Unemployment continued to climb in September, bringing the official number to 9.8% (seasonally adjusted), according to the Bureau of Labor Statistics. In September 263,000 jobs were lost. That failed to meet consensus expectations, which predicted only 175,000. That number was also worse than last month's decline of 201,000 jobs (which the report also revised from 216,000). This news isn't comforting.
In a picture, the unemployment trend now looks like this (from BLS):
And the jobs lost looks like this (also from BLS):
This is certainly a disappointing trend for anyone who thought jobs lost would continue to decrease.
Another notable oddity is that seasonally adjusted unemployment continues to move in the opposite direction of non-seasonally adjusted. If you don't adjust for seasonality, then unemployment actually decreased by 0.1%:
How about the seasonally adjusted unemployment rate including discouraged workers? That increased by 0.1% from 10.1% to 10.2% -- the same percentage increase as the official national rate. Interestingly, however, the number of discouraged workers continues to decrease:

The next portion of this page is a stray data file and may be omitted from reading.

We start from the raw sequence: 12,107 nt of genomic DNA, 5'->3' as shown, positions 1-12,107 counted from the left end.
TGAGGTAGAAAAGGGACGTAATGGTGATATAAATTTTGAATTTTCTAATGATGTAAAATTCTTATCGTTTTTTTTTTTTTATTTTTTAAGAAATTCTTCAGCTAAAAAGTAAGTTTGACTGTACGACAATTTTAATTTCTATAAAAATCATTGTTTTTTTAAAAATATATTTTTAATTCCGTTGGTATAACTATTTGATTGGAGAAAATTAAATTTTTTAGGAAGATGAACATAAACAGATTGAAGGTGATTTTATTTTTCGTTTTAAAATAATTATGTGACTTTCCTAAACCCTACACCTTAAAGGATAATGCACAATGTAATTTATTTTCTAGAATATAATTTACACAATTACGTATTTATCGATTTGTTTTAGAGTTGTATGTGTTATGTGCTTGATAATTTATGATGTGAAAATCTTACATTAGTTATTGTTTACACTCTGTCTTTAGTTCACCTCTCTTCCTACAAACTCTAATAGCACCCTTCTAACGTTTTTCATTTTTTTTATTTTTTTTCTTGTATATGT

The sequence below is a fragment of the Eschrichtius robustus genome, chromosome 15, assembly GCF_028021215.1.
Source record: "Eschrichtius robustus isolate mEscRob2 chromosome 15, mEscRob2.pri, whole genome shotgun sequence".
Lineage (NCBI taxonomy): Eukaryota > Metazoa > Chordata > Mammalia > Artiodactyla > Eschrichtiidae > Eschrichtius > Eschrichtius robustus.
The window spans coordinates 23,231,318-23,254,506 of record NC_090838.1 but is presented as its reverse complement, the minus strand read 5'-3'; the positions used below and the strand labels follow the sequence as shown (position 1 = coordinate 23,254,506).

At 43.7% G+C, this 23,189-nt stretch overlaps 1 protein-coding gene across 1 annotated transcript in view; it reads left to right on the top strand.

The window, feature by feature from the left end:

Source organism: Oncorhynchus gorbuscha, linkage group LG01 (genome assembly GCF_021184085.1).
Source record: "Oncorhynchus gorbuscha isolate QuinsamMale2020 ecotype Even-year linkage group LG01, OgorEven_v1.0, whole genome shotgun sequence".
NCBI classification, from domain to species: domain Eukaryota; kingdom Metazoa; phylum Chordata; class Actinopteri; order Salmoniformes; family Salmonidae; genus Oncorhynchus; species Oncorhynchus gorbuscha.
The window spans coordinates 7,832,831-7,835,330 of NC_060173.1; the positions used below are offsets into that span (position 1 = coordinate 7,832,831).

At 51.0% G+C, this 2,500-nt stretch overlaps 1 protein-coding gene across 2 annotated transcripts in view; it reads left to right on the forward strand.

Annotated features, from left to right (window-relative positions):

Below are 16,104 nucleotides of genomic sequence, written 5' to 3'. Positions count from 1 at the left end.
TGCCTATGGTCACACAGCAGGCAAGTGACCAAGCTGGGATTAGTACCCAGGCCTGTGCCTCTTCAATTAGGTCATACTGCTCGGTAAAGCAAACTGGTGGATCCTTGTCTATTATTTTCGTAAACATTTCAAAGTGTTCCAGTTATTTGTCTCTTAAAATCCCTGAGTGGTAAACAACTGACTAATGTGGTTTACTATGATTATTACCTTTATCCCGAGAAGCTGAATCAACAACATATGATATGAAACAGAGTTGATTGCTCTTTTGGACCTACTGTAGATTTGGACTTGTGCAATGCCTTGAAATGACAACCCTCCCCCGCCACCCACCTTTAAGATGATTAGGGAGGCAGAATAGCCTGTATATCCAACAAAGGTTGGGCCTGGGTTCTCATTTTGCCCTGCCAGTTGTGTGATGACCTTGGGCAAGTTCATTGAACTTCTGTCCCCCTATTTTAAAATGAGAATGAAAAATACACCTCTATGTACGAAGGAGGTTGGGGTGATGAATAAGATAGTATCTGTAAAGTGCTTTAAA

Discouraged workers declined from 758,000 in August to 706,000 in September. This is beginning to look more like a trend than a blip. If there's one glimmer of hope in this unemployment report, then that's it. This decrease indicates that Americans have better confidence about the job market (despite the high unemployment), since fewer are discouraged to try to find jobs.
One more final piece of good news -- but not about unemployment. Atlantic readers continue to do better in predicting this economic statistic. The results from yesterday's poll show that 34% of respondents, the highest percentage of any other choice, correctly predicted 9.8%. So congratulations to the more than one-third of readers who got it right. Here are those results: